Did George Washington have wooden teeth?

Did George Washington have wooden teeth?

Despite the oft-repeated tale that the first US president had dentures whittled from wood, there’s no truth to this particular story. But is true that George Washington had debilitating dental problems and relied on several sets of dentures during his lifetime.

Aged 24, he recorded in his diary that he had paid one ‘Doctor Watson’ the sum of five shillings to remove a tooth. and his dental woes progressed from there. His letters and communique reveal that it was an ongoing issue, referencing both pain and misery and the attempts to ameliorate them – teeth scrapers, denture files, and medications. He only had one of his own teeth remaining at his inauguration in 1789, a lone premolar.

Quite why Washington’s teeth were so bad is unclear – Washington himself, according to fellow founding father John Adams, ascribed it to cracking walnuts in his youth. Another theory is that when Washington suffered smallpox in his youth, he was treated with a purging treatment known as calomel, which contained mercury.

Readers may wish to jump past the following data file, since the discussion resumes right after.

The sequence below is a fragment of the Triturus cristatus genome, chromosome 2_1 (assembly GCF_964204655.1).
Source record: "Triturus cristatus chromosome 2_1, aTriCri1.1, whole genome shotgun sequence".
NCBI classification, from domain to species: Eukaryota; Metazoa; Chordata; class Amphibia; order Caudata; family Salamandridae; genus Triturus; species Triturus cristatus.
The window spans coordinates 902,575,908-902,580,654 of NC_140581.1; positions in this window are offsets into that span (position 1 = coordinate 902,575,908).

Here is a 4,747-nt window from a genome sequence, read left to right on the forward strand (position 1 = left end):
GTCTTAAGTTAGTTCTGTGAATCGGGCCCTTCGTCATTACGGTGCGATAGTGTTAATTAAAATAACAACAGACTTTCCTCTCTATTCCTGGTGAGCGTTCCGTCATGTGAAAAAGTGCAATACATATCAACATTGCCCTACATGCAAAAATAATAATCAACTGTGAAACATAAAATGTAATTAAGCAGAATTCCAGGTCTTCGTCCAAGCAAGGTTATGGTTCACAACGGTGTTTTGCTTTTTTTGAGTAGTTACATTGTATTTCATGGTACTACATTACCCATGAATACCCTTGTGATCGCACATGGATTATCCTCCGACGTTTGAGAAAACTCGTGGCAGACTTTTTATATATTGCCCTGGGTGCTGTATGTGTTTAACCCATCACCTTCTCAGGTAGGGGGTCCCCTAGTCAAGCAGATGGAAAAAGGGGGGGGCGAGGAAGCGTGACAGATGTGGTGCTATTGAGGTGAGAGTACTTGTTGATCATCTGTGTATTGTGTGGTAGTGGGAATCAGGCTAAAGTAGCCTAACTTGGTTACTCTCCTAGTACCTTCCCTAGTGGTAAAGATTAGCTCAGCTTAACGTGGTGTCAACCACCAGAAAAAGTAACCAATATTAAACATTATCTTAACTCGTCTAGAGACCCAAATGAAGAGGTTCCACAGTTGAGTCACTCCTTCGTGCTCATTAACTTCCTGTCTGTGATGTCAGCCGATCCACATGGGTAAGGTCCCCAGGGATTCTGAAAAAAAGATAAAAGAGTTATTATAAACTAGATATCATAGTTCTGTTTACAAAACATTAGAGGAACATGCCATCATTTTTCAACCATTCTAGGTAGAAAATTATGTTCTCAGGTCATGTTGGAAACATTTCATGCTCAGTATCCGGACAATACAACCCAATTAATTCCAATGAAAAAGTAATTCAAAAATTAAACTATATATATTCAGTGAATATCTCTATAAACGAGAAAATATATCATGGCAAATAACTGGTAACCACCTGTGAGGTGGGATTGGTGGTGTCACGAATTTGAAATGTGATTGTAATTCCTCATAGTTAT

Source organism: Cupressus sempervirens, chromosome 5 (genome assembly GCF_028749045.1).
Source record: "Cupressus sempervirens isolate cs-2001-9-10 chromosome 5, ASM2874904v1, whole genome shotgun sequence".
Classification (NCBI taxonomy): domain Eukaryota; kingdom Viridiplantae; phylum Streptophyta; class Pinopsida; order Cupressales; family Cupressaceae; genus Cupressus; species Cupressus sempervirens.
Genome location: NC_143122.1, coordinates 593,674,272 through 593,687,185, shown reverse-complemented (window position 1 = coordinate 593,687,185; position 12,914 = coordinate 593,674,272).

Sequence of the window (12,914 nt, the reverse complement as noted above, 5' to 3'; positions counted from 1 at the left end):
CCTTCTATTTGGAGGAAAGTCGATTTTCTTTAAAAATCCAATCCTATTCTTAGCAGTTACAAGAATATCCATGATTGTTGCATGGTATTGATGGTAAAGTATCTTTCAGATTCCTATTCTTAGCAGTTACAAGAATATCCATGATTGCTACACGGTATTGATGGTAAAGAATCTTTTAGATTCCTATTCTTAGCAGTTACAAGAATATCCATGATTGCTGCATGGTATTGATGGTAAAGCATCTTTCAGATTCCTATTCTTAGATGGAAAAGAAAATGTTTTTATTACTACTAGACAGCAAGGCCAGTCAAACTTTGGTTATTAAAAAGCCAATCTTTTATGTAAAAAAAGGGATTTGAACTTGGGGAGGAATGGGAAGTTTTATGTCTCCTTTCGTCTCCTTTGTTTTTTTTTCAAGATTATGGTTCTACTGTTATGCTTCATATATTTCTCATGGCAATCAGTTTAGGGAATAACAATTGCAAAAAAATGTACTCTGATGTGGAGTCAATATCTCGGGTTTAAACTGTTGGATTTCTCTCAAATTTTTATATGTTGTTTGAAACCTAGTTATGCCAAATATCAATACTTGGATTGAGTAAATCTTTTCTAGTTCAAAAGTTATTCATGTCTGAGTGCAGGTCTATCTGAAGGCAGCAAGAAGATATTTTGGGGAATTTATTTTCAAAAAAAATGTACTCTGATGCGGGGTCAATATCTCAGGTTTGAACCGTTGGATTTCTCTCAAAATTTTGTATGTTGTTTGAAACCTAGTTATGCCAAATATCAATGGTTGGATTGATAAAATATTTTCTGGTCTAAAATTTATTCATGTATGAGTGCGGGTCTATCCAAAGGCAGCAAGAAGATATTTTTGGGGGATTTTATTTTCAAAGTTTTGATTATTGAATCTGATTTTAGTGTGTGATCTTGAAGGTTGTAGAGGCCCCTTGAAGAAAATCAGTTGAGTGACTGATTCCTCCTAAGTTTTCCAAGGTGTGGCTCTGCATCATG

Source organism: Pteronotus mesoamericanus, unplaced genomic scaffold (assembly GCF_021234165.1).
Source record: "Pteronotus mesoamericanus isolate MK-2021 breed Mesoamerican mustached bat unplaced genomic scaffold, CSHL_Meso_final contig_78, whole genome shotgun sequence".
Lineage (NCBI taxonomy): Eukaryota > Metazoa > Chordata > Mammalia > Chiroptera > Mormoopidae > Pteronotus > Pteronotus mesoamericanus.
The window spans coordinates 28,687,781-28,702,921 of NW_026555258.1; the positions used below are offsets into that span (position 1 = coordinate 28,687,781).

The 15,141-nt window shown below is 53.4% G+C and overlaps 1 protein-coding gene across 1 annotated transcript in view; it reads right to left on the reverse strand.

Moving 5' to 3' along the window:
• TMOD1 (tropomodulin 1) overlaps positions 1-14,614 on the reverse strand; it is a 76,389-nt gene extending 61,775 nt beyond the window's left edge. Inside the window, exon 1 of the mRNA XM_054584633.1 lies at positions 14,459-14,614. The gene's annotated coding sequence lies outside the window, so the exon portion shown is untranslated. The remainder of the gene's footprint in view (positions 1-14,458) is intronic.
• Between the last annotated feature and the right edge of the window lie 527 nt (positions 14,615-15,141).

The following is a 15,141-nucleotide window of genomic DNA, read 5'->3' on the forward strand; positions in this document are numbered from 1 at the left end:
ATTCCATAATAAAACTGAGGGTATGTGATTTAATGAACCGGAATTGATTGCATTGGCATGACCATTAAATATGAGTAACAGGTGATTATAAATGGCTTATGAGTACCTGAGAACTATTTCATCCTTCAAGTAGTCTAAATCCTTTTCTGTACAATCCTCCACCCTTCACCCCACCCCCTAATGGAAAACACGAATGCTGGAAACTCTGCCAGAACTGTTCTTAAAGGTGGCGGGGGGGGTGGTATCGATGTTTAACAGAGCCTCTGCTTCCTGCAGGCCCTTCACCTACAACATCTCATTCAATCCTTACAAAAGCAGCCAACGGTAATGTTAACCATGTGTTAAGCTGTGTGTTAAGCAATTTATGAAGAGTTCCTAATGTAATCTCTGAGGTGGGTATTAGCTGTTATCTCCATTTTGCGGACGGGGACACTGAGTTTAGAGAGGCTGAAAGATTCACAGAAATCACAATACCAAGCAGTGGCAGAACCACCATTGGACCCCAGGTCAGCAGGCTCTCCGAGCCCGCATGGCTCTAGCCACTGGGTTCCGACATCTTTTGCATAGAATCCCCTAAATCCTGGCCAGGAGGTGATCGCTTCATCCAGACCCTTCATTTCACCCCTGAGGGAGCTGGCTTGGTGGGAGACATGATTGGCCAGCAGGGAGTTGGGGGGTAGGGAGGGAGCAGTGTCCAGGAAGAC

Washington wore various dentures throughout his life, and they were a constant source of discomfort and pain. Housed in lead frames, the teeth themselves came from a number of sources. Some were ivory, possibly from an elephant or hippo. Some were filed-down cow and horse teeth. Others may have been metal, possibly of brass or gold. And finally, some of the teeth were human.

Washington kept some of his pulled teeth, and in 1782 asked a cousin to retrieve them from a desk drawer and then send them on to him, so they could be used in a new set of dentures. His ledger entry for 8 May 1784 also records that he paid six pounds and two shillings to enslaved people on his plantation for nine teeth, but it’s not known if he was the recipient.

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So where does the idea of Washington’s wooden teeth come from? It’s likely that the fake gnashers, particularly those made of ivory, would have become easily discoloured, giving them a brown hue that could have been confused for wood.

Washington’s famed expression of stoicism and composure is thought to have been a result of him clamping his spring-loaded dentures together. Naturally, the jaws of the dentures would be ‘open’, meaning that to keep them shut Washington had to keep his own jaw firmly clenched.

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